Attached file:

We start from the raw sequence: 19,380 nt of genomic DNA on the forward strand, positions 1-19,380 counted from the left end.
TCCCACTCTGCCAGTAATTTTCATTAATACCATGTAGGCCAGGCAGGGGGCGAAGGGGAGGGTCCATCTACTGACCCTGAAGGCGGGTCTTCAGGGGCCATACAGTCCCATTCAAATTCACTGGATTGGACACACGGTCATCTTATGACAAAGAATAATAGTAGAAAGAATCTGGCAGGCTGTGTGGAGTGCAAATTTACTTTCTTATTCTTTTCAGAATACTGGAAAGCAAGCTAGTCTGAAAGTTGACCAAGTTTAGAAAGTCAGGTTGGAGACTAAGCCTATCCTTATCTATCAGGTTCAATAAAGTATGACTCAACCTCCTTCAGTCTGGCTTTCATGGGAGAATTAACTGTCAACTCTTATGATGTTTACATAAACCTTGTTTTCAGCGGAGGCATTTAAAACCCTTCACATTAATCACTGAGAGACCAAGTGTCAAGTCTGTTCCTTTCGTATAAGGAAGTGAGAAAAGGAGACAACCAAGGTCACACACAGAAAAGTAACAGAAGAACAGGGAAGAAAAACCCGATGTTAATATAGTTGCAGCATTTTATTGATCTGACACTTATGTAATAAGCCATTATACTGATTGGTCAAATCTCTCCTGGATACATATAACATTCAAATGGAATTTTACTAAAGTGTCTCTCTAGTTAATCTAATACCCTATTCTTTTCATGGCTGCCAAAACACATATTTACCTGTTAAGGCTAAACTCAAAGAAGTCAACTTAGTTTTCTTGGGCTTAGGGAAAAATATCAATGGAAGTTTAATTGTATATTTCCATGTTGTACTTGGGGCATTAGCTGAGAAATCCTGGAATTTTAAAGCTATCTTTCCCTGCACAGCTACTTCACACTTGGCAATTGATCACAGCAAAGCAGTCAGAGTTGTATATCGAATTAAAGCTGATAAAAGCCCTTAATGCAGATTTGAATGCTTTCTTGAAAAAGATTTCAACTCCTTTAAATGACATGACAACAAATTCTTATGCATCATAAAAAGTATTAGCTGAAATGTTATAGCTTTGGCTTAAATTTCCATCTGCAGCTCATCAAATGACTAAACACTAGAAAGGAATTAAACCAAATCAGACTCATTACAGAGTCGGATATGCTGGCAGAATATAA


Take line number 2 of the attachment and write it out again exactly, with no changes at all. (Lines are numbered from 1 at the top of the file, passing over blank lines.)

TCCCACTCTGCCAGTAATTTTCATTAATACCATGTAGGCCAGGCAGGGGGCGAAGGGGAGGGTCCATCTACTGACCCTGAAGGCGGGTCTTCAGGGGCCATACAGTCCCATTCAAATTCACTGGATTGGACACACGGTCATCTTATGACAAAGAATAATAGTAGAAAGAATCTGGCAGGCTGTGTGGAGTGCAAATTTACTTTCTTATTCTTTTCAGAATACTGGAAAGCAAGCTAGTCTGAAAGTTGACCAAGTTTAGAAAGTCAGGTTGGAGACTAAGCCTATCCTTATCTATCAGGTTCAATAAAGTATGACTCAACCTCCTTCAGTCTGGCTTTCATGGGAGAATTAACTGTCAACTCTTATGATGTTTACATAAACCTTGTTTTCAGCGGAGGCATTTAAAACCCTTCACATTAATCACTGAGAGACCAAGTGTCAAGTCTGTTCCTTTCGTATAAGGAAGTGAGAAAAGGAGACAACCAAGGTCACACACAGAAAAGTAACAGAAGAACAGGGAAGAAAAACCCGATGTTAATATAGTTGCAGCATTTTATTGATCTGACACTTATGTAATAAGCCATTATACTGATTGGTCAAATCTCTCCTGGATACATATAACATTCAAATGGAATTTTACTAAAGTGTCTCTCTAGTTAATCTAATACCCTATTCTTTTCATGGCTGCCAAAACACATATTTACCTGTTAAGGCTAAACTCAAAGAAGTCAACTTAGTTTTCTTGGGCTTAGGGAAAAATATCAATGGAAGTTTAATTGTATATTTCCATGTTGTACTTGGGGCATTAGCTGAGAAATCCTGGAATTTTAAAGCTATCTTTCCCTGCACAGCTACTTCACACTTGGCAATTGATCACAGCAAAGCAGTCAGAGTTGTATATCGAATTAAAGCTGATAAAAGCCCTTAATGCAGATTTGAATGCTTTCTTGAAAAAGATTTCAACTCCTTTAAATGACATGACAACAAATTCTTATGCATCATAAAAAGTATTAGCTGAAATGTTATAGCTTTGGCTTAAATTTCCATCTGCAGCTCATCAAATGACTAAACACTAGAAAGGAATTAAACCAAATCAGACTCATTACAGAGTCGGATATGCTGGCAGAATATAA